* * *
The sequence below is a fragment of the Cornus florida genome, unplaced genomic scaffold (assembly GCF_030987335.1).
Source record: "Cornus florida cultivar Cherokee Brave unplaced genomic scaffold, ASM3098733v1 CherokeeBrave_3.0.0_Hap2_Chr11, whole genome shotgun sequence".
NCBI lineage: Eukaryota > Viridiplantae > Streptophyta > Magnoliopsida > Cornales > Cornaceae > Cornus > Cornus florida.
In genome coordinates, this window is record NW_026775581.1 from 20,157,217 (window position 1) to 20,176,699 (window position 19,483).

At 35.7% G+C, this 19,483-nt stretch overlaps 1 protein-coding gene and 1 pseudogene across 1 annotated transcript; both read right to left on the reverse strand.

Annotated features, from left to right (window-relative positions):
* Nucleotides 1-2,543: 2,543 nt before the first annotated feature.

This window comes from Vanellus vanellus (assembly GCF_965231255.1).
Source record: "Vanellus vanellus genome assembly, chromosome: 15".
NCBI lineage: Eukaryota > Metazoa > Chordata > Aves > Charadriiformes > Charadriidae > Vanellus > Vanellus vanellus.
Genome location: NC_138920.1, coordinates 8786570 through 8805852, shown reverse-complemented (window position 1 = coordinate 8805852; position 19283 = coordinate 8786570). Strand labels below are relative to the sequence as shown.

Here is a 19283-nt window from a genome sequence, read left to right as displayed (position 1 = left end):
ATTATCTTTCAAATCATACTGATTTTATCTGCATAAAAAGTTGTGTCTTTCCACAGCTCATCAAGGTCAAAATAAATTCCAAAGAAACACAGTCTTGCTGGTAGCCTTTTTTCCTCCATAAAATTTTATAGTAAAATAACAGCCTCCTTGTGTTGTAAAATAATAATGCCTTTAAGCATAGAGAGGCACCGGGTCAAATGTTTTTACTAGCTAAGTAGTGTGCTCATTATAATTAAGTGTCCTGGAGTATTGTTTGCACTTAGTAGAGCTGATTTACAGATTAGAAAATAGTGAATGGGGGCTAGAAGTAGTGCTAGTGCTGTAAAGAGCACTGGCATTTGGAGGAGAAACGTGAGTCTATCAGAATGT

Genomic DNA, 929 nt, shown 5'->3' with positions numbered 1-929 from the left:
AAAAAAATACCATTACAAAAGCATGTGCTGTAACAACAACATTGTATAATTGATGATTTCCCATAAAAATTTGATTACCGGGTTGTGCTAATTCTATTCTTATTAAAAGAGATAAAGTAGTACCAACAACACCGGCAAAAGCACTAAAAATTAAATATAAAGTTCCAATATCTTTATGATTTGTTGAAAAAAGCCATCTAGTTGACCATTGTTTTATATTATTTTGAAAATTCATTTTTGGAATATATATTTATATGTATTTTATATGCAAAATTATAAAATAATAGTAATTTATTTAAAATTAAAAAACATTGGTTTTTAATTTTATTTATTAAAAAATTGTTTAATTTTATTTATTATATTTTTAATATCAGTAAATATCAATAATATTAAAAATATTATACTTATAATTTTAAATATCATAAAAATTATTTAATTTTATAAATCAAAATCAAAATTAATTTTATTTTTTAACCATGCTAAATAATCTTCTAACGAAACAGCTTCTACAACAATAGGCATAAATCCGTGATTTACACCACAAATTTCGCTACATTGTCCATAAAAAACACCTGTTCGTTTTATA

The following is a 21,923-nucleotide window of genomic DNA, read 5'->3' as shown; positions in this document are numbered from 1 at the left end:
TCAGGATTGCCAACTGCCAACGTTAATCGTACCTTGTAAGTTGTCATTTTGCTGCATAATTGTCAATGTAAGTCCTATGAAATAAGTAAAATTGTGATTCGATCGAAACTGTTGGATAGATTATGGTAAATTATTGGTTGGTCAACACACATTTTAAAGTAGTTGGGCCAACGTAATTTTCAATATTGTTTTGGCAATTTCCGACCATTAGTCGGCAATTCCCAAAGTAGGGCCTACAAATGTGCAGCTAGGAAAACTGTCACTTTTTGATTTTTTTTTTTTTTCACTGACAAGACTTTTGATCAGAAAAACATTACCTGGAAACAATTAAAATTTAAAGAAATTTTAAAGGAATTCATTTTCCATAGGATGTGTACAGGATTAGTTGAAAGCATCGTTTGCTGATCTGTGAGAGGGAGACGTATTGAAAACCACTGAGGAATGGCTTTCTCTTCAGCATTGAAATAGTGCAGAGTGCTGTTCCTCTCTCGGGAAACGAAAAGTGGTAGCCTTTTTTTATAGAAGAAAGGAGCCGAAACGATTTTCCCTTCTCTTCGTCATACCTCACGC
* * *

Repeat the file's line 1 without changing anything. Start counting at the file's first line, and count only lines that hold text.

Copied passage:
The sequence below is a fragment of the Cornus florida genome, unplaced genomic scaffold (assembly GCF_030987335.1).